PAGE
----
It is a truth universally acknowledged, that a General Manager in possession of an MLS expansion team, must be in want of a roster.
The nature of the league thus dictates several (at-times annoying) mechanisms for building said roster. International transfers, intra-league trades and a traditional college draft are familiar to fans of various leagues, and they happen on an annual basis, if not more frequently. The Expansion Draft, on the other hand, is a little more rare, taking place only when a new team enters the league.
Expansion teams are given the chance to select players already signed to other teams in Major League Soccer. The existing franchises have the opportunity to protect only a portion of their roster from selection by their new brethren. For those players not on the protected list, there can be a strong feeling of disappointment.
“Certainly, you always want to feel valued, so when you see your name on that unprotected list, it’s always a little bit of a shot to the ego,” said Nashville SC midfielder Dax McCarty. “But then once you get picked up, and once you get selected, and once you come and meet your new teammates and get to your new city, you get really excited about it.”
McCarty’s move to Music City this offseason was a mutually-agreed trade between the Boys in Gold and his previous franchise, the Chicago Fire, and had the blessing of the player himself. However, he’s been subjected to the Expansion Draft process before. In fact, nearly a decade ago, he was not only left unprotected, but was picked by the Portland Timbers in advance of their first year in MLS. He didn’t last long with Portland, though: a Draft-day trade saw him wind up in Washington, D.C., where he ultimately served less than a single year for DC United. His tenure was short, but McCarty was well-regarded enough to earn the captain’s armband during his time in the District.
Regardless, knowing that his services weren’t valued enough by FC Dallas – the club that drafted him out of the University of North Carolina, and the only one he knew in his first five years as a professional – to earn protection from the Expansion Draft still hurt. That he was not only picked, but immediately dealt in the draft didn’t come as a surprise. That didn’t make it any easy to have to uproot his life and head to a new city.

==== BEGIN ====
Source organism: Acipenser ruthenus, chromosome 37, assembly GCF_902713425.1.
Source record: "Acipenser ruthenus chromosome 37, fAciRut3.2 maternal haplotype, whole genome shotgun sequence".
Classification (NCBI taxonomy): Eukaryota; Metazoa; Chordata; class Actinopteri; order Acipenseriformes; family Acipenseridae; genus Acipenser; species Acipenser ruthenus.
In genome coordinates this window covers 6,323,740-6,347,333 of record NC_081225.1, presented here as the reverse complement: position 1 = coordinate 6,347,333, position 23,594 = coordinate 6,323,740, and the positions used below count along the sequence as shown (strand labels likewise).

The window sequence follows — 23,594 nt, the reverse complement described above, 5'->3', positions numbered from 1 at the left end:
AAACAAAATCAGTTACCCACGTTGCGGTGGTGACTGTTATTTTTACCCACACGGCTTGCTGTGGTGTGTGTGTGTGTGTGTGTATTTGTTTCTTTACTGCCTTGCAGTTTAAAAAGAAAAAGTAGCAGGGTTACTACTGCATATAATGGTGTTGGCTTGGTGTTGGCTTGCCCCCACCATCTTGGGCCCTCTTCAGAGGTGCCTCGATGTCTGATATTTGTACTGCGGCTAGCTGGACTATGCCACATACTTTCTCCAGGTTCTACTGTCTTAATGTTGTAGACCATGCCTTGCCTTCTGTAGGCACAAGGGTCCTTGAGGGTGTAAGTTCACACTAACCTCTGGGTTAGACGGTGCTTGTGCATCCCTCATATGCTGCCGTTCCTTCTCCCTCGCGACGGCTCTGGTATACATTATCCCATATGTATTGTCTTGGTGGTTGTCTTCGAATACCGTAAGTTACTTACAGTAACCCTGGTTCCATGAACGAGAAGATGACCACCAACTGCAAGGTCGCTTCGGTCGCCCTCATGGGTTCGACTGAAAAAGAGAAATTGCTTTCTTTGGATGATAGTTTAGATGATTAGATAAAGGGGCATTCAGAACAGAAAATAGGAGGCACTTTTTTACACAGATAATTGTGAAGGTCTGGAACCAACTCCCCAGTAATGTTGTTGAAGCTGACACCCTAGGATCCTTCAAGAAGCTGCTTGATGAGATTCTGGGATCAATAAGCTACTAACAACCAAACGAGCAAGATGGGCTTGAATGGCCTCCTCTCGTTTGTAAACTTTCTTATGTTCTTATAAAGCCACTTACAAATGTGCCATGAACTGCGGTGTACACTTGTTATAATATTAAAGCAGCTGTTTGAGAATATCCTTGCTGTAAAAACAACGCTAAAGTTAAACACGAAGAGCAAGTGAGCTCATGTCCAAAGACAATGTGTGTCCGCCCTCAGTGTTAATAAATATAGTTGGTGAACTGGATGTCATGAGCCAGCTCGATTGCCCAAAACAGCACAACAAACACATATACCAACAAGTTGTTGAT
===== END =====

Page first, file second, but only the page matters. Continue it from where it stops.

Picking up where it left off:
“It’s a little bit disappointing in the beginning, but every situation is unique,” McCarty explained. “I knew about my situation going into it. I think I knew that a trade was already in the works between DC and Portland. That unknown quality wasn’t really there for me. With these other guys, it’s always a little bit nerve-wracking. If you really like the city that you’re in, you’re always a little bit up in the air in terms of if you want to leave or not.”
McCarty’s history of leadership – he’s worn the captain’s armband at every stop since Dallas, from his brief time with DC United, through five and a half years with New York Red Bulls, and most recently a three-year stint with the Chicago Fire – should make it no surprise he sports a relentlessly positive attitude. A bruise to the ego is natural when left unprotected in the Expansion Draft, and other players may let that emotional wound stick with them. McCarty managed to immediately turn it into a new shot for success.
Nashville SC added three players through the 2019 iteration of the Expansion Draft: former New England Revolution centerback Jalil Anibaba, Minnesota United striker Abu Danladi, and Sporting Kansas City midfielder Jimmy Medranda. They don’t have to look any further than their new teammate to see the bright side of being picked by an expansion team.
“The way that I look at it is: it’s an opportunity,” he said. “It’s a new opportunity to be at a club that really wants you, or else they wouldn’t have selected you.”
McCarty may even have some wisdom to impart on a couple players whose situation more directly reflects his own: Timbers centerback Zarek Valentin and Atlanta United forward Brandon Vazquez were selected but immediately flipped by Nashville SC General Manager Mike Jacobs. In the end, players and club management – while they have different interpretations of what it means – recognize that it’s all business.
If anyone needs a reminder to take advantage of the potential downsides of that business, McCarty is available to provide a look at the bright side.